RAY GUN'S STYLE REFLECTS NEW BRAND OF ROCK
* This alternative-rock music magazine, which celebrated its first anniversary in September, was recently bought out by the Time Warner publications empire.
Since the change, its circulation has more than doubled (from 55,000 to 120,000); its office space has been upgraded (from the publisher's dining room to a fancy loft in Santa Monica, Calif.); and its defiant format (photos and text are often indecipherable) has remained untouched.
The Ray Gun look that lured Time Warner is, at its best, frozen MTV. Those unschooled in MTV are bound to be flipped out by flipping through this magazine: Photos tend to spin off pages, as does text, which is cast in oddball shapes and weird fonts. (Sixteen ``font designers'' are on staff.) As Randy Bookasta, the magazine's editor in chief, puts it: ``We're a state-of-the-art `fanzine' that's excited about music, presented in a high-slick, high-gloss form.''
The magazine's off-the-wall and somewhat risque persona reaches a trendy college crowd, adorned in grunge, and with fists raised in spunky - albeit wholesome - rebellion. The music they follow, which Ray Gun captures, rocks harder than Top 40, but not as hard as heavy metal. Many of these bands are gender-mixed, and their garage-style sound has a distinctive raggedy, quirky, ethereal resonance.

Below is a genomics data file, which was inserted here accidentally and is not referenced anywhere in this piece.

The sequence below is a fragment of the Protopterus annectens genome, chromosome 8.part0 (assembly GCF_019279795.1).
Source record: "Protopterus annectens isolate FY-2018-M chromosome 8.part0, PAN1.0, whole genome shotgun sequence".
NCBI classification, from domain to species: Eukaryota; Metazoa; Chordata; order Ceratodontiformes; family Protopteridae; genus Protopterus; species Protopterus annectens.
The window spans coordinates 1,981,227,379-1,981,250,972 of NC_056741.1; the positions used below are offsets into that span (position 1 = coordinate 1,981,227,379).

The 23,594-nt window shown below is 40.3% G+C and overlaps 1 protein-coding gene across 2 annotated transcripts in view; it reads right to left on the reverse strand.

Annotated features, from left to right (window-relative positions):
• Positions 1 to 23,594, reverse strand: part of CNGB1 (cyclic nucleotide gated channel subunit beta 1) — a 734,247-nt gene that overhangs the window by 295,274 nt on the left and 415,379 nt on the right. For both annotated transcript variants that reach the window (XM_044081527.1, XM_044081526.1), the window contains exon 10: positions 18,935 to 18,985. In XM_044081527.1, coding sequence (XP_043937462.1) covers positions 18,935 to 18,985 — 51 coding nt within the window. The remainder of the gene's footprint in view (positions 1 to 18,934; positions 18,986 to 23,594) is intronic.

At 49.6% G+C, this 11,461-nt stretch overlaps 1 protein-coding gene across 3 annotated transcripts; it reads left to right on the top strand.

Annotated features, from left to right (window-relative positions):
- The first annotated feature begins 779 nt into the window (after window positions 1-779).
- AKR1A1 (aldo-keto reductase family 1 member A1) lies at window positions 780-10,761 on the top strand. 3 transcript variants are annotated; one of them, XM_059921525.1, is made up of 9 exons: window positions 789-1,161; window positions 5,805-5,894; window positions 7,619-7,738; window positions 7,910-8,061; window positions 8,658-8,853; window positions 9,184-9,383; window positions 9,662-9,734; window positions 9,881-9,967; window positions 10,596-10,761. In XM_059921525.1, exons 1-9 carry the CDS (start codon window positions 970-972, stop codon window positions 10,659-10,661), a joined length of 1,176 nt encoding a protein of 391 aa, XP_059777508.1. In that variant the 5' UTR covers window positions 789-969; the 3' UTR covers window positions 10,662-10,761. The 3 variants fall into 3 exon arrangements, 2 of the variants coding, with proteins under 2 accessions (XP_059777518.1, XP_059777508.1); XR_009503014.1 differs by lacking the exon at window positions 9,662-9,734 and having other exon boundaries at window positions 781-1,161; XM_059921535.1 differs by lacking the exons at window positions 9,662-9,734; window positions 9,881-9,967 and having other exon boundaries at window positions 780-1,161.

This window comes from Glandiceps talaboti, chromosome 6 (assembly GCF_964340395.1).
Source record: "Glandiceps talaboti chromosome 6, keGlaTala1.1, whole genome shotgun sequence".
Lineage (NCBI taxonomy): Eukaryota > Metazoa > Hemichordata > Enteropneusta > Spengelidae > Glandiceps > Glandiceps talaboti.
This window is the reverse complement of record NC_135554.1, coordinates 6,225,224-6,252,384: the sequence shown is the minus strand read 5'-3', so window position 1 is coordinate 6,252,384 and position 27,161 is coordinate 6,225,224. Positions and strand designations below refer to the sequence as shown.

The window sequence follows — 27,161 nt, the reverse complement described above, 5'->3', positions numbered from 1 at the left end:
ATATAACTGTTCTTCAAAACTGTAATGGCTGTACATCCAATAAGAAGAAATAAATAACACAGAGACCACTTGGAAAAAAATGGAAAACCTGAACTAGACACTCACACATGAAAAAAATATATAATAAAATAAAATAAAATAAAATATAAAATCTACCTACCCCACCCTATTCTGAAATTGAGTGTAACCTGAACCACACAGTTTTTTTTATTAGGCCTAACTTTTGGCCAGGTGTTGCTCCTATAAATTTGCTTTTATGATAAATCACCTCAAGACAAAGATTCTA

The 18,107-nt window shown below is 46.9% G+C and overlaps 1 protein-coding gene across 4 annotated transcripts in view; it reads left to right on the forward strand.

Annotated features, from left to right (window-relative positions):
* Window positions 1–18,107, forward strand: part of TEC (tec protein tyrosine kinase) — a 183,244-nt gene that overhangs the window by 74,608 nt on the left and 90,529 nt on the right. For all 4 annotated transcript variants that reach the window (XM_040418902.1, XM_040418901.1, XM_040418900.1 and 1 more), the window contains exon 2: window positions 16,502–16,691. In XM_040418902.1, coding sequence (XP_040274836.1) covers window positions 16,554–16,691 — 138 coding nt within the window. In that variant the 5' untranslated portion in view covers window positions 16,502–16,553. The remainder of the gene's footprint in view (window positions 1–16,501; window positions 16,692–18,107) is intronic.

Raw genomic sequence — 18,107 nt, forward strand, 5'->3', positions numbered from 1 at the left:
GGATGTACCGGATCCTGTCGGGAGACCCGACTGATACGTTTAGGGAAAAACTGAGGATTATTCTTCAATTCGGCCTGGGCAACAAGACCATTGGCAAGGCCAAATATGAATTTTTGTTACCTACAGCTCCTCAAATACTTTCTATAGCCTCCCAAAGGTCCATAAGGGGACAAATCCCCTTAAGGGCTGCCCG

As Ray Gun sets out to encapsulate visually this offbeat, yet sincere, new brand of rock-and-roll, it anchors the chaotic imagery with a good dose of thoughtful text.
Signature features include well-known artist interviews (or artwork) written by other well-known artists, and ``Print in Sound,'' a series of artwork from readers inspired by specific songs. Every issue offers a hefty roundup of CD reviews written by amusing and clear-eyed critics. This wacky, swirly monthly sells for $3.50.